3. Figure Out Your Finances

A trial separation isn’t a legal separation, but you still need to consider your finances. You should stick to your current method for paying family bills to help keep your finances stable and avoid adding more stress to an already delicate situation. Many couples also choose to fund housing during the separation jointly, but you’ll probably want to keep expenses for things like food, clothing, and fun separate. If you have joint bank accounts, you may even want to separate those.

4. Make Childcare Arrangements

Trial separations can be even tougher when children are involved. If you stay under the same roof, you can try to keep to as normal of a routine as possible. However, if you decide to live apart, you need to make a plan about financial responsibilities regarding the children, where your children will stay, and when each parent gets to spend time with the kids.

No matter the living arrangements, a trial separation with kids requires careful navigation. You need to openly and honestly explain to your children what is happening and offer them extra support during the separation.

5. Setting Ground Rules

Once you have the logistics of your separation figured out, it’s time to set some ground rules and boundaries. How often will you see each other? Will you stay intimate during the separation? Will you go on regular date nights? What topics are safe and healthy for you to talk about? Sit down together and compile a list of rules you’re both comfortable and willing to adhere to. These rules can help the separation go smoothly and prevent more conflicts from adding to the fire.

6. Invest in Couples Counseling

Space and time aren’t always enough to figure out the fate of your relationship. For a successful and healing separation, you should both attend couples counseling. Counseling can help you better understand your problems, see where your partner is coming from (and vice-versa), learn healthy coping mechanisms, and find better ways of communicating with your partner.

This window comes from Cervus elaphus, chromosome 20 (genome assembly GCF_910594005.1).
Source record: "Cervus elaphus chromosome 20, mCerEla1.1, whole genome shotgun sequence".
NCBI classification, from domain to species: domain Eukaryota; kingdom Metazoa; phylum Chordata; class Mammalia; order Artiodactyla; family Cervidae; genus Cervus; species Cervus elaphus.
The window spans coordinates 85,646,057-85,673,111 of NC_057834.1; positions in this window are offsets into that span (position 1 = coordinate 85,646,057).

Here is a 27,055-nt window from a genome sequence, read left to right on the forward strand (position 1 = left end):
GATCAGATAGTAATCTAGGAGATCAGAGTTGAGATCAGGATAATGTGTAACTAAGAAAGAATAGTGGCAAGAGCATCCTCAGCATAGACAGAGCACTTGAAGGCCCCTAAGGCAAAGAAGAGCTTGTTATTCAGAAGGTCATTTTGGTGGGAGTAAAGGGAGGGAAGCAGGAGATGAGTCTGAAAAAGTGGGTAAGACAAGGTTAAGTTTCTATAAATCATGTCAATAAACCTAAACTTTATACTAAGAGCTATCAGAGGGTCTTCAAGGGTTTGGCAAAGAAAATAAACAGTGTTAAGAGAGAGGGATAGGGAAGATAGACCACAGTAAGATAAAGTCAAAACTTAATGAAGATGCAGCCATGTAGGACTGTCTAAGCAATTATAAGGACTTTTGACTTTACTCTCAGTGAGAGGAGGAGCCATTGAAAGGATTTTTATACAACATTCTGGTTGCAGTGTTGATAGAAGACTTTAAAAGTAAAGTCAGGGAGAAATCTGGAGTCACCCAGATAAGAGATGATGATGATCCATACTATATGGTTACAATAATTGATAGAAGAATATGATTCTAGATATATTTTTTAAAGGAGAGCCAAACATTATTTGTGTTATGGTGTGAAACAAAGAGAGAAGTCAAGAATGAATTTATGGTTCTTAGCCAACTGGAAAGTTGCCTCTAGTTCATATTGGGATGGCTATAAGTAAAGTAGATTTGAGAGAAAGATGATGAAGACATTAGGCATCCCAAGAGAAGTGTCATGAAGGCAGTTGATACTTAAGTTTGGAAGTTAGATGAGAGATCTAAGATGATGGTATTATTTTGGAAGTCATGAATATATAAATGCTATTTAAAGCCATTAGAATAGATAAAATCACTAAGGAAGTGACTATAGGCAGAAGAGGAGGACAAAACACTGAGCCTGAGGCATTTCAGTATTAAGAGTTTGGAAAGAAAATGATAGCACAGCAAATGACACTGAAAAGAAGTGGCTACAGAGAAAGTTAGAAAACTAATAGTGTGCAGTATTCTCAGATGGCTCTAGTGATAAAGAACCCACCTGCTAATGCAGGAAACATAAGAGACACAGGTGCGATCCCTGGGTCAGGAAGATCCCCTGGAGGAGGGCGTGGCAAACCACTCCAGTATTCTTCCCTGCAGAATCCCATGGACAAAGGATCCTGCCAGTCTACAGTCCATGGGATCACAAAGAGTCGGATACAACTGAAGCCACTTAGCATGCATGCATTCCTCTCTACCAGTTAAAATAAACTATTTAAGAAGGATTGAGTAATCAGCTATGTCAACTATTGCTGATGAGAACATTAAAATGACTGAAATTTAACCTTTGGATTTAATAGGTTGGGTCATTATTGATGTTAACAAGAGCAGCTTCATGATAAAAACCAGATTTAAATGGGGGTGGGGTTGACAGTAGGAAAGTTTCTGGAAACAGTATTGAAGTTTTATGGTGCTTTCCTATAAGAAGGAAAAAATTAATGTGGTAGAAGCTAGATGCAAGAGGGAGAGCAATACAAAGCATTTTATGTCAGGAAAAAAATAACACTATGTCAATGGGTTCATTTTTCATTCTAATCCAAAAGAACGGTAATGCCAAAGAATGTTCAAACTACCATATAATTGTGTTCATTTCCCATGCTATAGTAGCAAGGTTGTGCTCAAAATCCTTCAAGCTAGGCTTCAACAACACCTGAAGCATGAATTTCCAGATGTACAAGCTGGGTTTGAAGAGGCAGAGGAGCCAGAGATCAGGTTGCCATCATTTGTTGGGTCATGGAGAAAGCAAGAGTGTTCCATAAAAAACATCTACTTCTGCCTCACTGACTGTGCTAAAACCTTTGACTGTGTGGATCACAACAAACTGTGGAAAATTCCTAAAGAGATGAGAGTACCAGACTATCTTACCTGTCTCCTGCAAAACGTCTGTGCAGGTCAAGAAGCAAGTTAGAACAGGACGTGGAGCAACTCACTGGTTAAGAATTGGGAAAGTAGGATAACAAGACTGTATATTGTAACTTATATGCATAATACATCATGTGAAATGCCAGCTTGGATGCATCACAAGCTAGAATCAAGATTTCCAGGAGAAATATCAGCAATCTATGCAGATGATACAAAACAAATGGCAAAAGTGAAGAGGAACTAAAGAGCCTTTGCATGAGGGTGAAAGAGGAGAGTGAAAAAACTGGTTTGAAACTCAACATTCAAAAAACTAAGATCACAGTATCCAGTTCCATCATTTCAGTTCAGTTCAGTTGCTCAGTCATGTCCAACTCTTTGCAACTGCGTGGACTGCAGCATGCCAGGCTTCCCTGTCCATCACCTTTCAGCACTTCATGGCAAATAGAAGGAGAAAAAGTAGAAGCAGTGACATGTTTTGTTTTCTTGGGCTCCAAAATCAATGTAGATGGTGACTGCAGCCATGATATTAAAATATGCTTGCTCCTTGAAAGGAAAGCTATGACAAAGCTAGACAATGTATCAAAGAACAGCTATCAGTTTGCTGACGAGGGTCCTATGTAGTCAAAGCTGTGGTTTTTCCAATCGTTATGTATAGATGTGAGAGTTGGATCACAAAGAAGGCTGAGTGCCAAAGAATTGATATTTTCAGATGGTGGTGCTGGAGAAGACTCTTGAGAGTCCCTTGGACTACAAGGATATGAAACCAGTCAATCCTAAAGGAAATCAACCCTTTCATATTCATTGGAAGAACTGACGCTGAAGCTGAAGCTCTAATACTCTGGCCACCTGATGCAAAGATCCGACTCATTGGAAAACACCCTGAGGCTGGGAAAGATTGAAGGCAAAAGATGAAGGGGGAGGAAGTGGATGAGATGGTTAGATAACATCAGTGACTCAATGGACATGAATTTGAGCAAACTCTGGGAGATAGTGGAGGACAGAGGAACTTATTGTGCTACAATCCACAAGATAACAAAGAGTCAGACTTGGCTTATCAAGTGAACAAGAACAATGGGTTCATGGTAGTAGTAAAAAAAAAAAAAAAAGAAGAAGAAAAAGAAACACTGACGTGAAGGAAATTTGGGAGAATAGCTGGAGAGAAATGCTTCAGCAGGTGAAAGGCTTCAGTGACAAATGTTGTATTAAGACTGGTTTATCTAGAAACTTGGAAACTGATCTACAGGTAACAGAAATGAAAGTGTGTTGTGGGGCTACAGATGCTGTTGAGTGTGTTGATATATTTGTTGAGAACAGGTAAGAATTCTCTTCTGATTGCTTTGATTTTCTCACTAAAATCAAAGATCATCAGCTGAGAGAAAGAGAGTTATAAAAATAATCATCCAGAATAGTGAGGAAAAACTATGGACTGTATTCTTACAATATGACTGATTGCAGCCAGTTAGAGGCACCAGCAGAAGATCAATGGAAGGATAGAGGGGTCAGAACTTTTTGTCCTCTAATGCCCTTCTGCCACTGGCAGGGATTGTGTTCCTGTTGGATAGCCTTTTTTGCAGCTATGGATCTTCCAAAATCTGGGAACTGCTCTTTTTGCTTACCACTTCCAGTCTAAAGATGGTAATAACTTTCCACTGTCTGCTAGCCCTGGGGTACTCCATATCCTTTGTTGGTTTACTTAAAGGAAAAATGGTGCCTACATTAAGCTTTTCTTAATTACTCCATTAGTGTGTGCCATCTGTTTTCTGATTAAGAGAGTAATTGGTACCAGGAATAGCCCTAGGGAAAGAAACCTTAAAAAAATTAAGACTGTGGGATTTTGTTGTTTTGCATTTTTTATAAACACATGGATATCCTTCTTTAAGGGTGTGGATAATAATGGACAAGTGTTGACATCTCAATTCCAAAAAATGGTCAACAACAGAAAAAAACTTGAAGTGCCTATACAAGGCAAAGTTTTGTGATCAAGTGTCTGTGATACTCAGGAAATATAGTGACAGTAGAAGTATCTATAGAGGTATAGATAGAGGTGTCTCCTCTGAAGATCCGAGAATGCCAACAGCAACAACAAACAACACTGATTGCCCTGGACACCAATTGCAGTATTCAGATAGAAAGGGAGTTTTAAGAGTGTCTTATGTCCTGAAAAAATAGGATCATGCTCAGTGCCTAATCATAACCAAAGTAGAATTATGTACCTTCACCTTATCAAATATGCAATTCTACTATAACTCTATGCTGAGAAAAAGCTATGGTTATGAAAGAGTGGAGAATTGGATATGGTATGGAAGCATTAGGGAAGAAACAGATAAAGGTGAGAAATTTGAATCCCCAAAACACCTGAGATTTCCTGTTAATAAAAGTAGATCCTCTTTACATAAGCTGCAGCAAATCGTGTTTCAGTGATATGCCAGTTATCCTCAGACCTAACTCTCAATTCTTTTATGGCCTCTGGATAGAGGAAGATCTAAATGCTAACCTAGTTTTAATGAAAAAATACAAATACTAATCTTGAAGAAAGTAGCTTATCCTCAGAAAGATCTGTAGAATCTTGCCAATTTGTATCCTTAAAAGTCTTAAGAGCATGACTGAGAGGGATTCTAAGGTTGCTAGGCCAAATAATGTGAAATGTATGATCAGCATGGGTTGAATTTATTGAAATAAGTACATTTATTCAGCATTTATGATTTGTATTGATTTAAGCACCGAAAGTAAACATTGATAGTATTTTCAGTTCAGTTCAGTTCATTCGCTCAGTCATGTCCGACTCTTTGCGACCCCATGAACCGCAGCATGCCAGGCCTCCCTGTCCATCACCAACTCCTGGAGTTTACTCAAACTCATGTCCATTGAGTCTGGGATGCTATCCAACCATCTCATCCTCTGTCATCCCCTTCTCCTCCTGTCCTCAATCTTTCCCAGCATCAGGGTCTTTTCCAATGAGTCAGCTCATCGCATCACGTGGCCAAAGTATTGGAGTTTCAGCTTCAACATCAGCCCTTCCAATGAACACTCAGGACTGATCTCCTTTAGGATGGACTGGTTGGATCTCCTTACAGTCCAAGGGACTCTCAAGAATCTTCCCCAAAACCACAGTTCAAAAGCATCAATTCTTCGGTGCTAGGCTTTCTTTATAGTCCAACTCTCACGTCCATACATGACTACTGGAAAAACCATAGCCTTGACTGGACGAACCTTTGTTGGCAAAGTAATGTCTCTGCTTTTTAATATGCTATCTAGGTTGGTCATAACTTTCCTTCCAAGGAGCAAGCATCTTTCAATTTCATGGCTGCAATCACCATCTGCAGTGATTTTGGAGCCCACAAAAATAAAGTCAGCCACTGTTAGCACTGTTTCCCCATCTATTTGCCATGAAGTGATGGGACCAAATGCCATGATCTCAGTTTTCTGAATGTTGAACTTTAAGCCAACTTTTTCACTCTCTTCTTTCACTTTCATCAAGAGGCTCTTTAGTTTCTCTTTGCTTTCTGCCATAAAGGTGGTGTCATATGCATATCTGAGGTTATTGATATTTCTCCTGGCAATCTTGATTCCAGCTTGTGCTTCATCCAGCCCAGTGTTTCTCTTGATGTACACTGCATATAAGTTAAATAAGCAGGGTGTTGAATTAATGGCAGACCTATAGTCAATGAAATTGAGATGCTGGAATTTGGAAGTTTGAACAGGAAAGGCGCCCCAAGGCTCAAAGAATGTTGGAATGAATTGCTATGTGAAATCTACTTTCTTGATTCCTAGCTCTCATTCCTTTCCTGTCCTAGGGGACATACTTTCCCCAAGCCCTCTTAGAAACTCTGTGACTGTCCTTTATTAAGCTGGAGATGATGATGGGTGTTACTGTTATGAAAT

Even if your trial separation turns into a permanent separation, the skills and insights you gain from counseling can help prevent you from falling into bad habits in your next relationship.

7. Define Your Goals

You and your partner need to decide what you want to get out of your separated relationship. Are you hoping to improve your communication? Do you need the time apart to heal old, picked at wounds? Is the end goal reconciliation? To make the most of your separation, you need to make sure you’re both on the same page and working together toward a common goal. Check in regularly during your separation to ensure goals haven’t changed and that you aren’t moving in opposite directions.

8.  Find Emotional support

Even a seemingly therapeutic separation can be difficult to handle on your own. Make sure you have a support system in place when you need it. Look to family and friends or a personal counselor. Talk to them about what you’re experiencing and ask for help, but avoid just complaining about or badmouthing your partner to them during your separation. 

Healing Through Separation: CORT is Here to Help 

Making the decision to separate — whether on a permanent or temporary basis — can be a stressful and emotional experience. If you choose to live separately from your partner at this time, CORT is here to help you navigate this life change.